If nothing else, Kidd’s comments Tuesday offer the organization a sense of direction heading into a 2016-17 season that will again be met with expectations. Point Giannis is no longer in beta, no longer a gimmicky experiment by a team desperately searching for a late-season spark.

After failing to meet expectations this season, the Bucks reportedly considered acquiring a point guard — Jrue Holiday and Jeff Teague were popular names — around the trade deadline. They ultimately passed, and it now seems likely they’ll do the same this summer if they are, indeed, committed to playing Giannis on the ball full-time.

But that doesn’t mean the Bucks won’t have decisions to make. Mayo, Vasquez, Kidd-favorite Bayless, and Steve Novak are all unrestricted free agents this offseason, while the vastly underperforming Carter-Williams will enter the final year of his rookie deal. Milwaukee hasn’t yet made its intentions clear for any of the aforementioned players, but upgrading, or at least retaining, some of the shooters around Antetokounmpo must be a top priority.

No team has attempted fewer three-pointers than the Bucks this season, and they’ve been outscored by more than 11 points per game from beyond the arc through 74 contests.

As combo guards who can catch-and-shoot, Mayo and Bayless may both ultimately be retained at the right price, but it’s hard to imagine the Bucks not at least kicking the tires on potential Carter-Williams deals in hopes of landing a player who better complements the core of Antetokounmpo, Khris Middleton and Jabari Parker.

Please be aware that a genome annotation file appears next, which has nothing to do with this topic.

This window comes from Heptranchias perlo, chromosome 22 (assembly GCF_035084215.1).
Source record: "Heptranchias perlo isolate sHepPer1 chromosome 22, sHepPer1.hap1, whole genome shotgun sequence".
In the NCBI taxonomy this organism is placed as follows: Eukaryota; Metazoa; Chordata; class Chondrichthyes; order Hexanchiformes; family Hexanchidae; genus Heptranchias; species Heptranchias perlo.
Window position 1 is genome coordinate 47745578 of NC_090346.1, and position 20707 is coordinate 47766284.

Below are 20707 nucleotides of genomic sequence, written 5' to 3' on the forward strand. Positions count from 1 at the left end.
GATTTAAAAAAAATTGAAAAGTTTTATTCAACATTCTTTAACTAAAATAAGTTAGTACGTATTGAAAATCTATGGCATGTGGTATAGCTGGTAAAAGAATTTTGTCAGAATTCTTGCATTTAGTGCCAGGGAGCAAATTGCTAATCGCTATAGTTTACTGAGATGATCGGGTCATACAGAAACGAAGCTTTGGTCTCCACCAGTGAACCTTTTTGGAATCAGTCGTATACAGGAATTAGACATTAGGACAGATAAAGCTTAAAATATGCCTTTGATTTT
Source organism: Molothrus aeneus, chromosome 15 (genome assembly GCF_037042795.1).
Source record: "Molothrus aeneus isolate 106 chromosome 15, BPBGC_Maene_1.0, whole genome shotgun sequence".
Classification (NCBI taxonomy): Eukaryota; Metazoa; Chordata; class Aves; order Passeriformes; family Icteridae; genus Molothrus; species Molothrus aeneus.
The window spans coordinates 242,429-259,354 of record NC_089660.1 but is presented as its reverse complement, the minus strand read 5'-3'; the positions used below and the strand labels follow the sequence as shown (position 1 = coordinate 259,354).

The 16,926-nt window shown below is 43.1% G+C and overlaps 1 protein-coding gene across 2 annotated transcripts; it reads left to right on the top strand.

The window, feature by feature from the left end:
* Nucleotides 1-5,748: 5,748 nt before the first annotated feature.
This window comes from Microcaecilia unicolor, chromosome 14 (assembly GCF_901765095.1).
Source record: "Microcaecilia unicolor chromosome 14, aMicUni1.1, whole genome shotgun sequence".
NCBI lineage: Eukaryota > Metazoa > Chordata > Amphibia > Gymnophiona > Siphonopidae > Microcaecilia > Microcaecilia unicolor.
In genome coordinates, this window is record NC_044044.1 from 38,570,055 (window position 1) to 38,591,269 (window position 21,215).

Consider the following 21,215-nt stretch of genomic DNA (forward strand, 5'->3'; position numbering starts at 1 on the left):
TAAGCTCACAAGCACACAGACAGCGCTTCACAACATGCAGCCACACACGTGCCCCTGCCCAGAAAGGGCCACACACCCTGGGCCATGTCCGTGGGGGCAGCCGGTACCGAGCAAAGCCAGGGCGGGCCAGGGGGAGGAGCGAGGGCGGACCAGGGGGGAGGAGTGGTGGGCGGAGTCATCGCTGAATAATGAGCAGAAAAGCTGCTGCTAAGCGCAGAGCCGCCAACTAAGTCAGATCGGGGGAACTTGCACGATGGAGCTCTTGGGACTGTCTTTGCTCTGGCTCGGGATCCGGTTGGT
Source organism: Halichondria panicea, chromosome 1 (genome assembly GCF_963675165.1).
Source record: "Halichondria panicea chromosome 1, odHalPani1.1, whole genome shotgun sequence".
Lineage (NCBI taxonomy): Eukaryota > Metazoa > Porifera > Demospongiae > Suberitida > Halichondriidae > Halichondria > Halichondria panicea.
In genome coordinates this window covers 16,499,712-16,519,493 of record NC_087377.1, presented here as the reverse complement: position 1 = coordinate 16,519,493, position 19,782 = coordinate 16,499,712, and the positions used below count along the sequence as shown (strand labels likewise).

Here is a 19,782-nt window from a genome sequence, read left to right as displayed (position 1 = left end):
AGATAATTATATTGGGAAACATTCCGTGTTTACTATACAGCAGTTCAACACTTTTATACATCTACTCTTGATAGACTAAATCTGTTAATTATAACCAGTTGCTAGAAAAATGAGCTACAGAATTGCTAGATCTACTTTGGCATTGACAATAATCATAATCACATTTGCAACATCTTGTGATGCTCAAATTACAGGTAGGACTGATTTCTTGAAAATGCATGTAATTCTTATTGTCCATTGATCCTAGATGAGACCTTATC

Carter-Williams, who will spend part of his offseason recovering from hip surgery, simply can’t play off the ball in a lineup that would already presumably feature at least three non-shooters (for now, at least) in Antetokounmpo and Jabari Parker, along with one of Greg Monroe, John Henson. Miles Plumlee (a restricted free agent), or whoever else is playing center for the Bucks next season.

That doesn’t mean Carter-Williams couldn’t return as a backup, but his opportunity to grab hold of a starting position looks to have officially passed, and the Bucks will likely be on the lookout for a guard who’s more capable of playing off the ball and shooting the three.

If this season demonstrated anything it’s that it’s not necessarily realistic to expect a player to turn into a confident shooter in the span of one summer.

Milwaukee can’t take for granted that Antetokounmpo — and Parker, too, while we’re at it — will return as threats from the perimeter next season, but it can take steps to surround the young duo with better complementary players to help maximize Antetokounmpo’s skill set as the league’s most unique point guard.

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6 Comments